To benefit from ongoing changes in lifestyles and eating habits

By the end of this decade, globally, poultry meat is expected to represent 41 per cent of all the protein from meat sources, according to the OECD-FAO Agricultural Outlook 2030.
Poultry meat consumption is expected to rise as consumers are attracted due not only to lower prices but also product consistency and adaptability as well as higher protein / lower fat content, the report has said.
While world poultry meat production in 2020 was an estimated 134 million tonnes, the year witnessed pandemic-led demand destruction. However, the sector is expected to recover as incomes begin to recover.
While disease outbreaks, sanitary restrictions and trade policies will impact the evolution and dynamics of the world meat market, interestingly, poultry can respond more quickly to market signals due to shorter production cycles as compared with ruminants, the report pointed out, adding an improvement in genetics, animal health and feeding practices can change quickly.
The Indian poultry industry is poised to benefit from the ongoing changes in lifestyles in general and eating habits in particular. No wonder, the share of organised commercial farms is rising as it is largely modernised and technically improvised.
According to government data, egg production has been rising steadily, having risen from 95 billion in 2017-18 to 105 billion the following year and to 114 billion in 2019-20. Similarly, poultry meat production, too, has been expanding. from 3.7 ml t in 2017-18 it grew to 4.1 ml t the following year, and then on to 4.3 ml t in 2019-20.
Although ambitious, some projections suggest, by 2023, the country may produce 136 billion eggs and 6.2 ml t poultry meat.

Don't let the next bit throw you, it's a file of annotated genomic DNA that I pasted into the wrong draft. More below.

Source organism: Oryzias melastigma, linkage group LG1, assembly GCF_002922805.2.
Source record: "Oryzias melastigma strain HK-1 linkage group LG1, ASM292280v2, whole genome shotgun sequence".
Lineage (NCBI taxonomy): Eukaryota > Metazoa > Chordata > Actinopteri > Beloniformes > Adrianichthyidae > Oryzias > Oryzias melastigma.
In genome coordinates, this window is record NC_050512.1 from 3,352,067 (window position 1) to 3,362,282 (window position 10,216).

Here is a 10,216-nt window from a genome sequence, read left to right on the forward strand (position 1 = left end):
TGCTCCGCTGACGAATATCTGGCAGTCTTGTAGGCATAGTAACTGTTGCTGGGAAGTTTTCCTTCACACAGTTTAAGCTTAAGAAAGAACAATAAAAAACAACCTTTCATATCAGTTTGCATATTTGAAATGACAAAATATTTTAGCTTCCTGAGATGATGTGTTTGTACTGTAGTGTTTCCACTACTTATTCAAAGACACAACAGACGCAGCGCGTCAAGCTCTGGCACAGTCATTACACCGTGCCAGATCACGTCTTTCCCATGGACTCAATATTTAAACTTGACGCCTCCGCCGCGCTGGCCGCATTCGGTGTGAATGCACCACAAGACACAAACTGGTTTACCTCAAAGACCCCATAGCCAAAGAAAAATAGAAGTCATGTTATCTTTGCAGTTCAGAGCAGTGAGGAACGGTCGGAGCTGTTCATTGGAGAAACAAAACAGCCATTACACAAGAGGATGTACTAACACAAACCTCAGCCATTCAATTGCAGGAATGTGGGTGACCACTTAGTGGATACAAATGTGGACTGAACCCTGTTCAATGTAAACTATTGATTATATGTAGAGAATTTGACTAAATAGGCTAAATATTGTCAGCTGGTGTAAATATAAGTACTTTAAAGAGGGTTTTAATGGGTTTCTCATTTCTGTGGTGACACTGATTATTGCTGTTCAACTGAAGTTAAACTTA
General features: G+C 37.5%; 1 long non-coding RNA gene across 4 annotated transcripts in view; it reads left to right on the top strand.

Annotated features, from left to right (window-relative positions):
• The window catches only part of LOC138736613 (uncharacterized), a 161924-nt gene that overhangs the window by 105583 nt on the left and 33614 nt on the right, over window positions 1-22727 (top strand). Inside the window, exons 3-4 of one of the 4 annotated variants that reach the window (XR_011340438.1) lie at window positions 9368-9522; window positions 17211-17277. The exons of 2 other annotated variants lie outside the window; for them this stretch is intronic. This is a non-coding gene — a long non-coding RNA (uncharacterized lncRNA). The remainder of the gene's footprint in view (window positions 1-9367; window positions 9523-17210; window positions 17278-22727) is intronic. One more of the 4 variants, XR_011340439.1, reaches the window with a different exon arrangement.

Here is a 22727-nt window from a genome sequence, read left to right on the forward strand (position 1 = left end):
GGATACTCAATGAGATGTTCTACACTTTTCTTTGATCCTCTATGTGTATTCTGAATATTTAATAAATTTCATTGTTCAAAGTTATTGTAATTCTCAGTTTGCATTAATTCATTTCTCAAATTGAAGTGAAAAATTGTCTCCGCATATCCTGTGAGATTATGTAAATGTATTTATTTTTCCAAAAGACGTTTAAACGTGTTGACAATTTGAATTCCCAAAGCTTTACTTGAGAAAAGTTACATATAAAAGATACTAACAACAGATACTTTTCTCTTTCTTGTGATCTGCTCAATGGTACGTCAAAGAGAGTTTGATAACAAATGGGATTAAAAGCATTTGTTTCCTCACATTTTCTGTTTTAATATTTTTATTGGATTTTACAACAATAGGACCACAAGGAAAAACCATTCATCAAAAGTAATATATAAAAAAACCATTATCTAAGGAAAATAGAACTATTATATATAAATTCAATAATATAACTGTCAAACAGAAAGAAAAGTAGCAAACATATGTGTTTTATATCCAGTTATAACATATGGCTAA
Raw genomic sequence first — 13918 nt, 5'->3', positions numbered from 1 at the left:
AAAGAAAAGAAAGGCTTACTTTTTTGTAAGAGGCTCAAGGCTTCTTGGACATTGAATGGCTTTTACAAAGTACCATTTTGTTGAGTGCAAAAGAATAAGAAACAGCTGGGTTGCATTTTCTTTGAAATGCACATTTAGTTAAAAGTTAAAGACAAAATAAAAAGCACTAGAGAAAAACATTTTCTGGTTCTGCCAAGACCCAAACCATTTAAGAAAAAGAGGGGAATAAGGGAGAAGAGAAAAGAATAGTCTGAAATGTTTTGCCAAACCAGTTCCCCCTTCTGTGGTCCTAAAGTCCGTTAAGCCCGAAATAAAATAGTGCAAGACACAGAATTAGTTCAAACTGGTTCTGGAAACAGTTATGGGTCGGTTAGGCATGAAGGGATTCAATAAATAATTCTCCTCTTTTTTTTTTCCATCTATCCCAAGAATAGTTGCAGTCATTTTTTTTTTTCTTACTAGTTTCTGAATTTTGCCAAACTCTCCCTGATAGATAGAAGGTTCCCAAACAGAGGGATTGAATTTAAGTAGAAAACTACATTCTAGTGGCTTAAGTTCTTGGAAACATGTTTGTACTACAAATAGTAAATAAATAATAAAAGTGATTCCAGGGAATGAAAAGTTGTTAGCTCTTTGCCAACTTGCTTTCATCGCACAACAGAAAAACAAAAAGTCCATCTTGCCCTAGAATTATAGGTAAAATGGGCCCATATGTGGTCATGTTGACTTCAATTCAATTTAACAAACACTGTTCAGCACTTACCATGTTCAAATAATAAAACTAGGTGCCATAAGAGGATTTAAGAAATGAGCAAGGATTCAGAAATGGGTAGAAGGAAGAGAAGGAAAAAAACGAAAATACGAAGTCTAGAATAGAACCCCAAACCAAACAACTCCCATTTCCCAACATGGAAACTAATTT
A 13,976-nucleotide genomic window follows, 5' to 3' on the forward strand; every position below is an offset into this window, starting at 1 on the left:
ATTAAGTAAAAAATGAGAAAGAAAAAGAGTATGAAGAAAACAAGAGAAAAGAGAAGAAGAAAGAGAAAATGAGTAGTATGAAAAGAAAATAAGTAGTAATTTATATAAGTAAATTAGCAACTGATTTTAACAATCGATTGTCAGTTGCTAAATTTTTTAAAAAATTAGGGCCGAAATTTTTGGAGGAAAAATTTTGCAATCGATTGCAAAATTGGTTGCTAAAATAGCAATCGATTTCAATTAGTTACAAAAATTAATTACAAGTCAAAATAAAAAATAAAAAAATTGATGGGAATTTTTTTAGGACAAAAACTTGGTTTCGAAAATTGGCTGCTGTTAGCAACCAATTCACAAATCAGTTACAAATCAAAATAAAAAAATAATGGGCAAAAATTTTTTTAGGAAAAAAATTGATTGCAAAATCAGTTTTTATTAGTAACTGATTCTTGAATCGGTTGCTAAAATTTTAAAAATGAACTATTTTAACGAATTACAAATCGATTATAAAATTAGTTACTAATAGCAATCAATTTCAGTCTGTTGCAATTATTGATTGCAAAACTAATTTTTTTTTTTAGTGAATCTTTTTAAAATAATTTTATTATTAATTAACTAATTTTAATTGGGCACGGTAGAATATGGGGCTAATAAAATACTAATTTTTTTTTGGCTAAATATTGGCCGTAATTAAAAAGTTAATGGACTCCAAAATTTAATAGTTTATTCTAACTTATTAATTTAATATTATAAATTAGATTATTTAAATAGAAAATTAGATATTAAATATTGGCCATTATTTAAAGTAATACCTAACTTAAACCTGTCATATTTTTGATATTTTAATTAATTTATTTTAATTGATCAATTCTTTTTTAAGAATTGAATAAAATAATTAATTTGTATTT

The growth of the country’s poultry sector is not going to be without challenges. Volatility in feed prices cannot be wished away. Rising feed costs can potentially raise the overall production costs in a price-sensitive market. So, it may become necessary for the large players to establish backward linkages and produce own feed material like maize and soybean. Using commodity derivatives to hedge feed price risk is another option.
While compliance with food safety norms is critical, to ensure robust and consistent demand growth, it is necessary for the industry to win customer trust, especially through constant communication to educate consumers.
In a country where large-scale vegetarianism is a myth and where 70 per cent of the population is ready and willing to eat meat when made affordable and accessible, the growth potential of the poultry industry is clear.
To tap the potential, all hands in the industry will have to be on the deck. The industry must work out where it wants to be by 2030 and to reach there, estimate the number of birds (layers and broilers) needed, feed requirement, vaccine supplies and investment in processing capacity.
In a nutshell, the poultry industry needs capital investment and must use technology in its operations to bring in greater efficiency in supply chain management and business processes, while building resilience against unforeseen shocks in future.
Source: The Hindu Business Line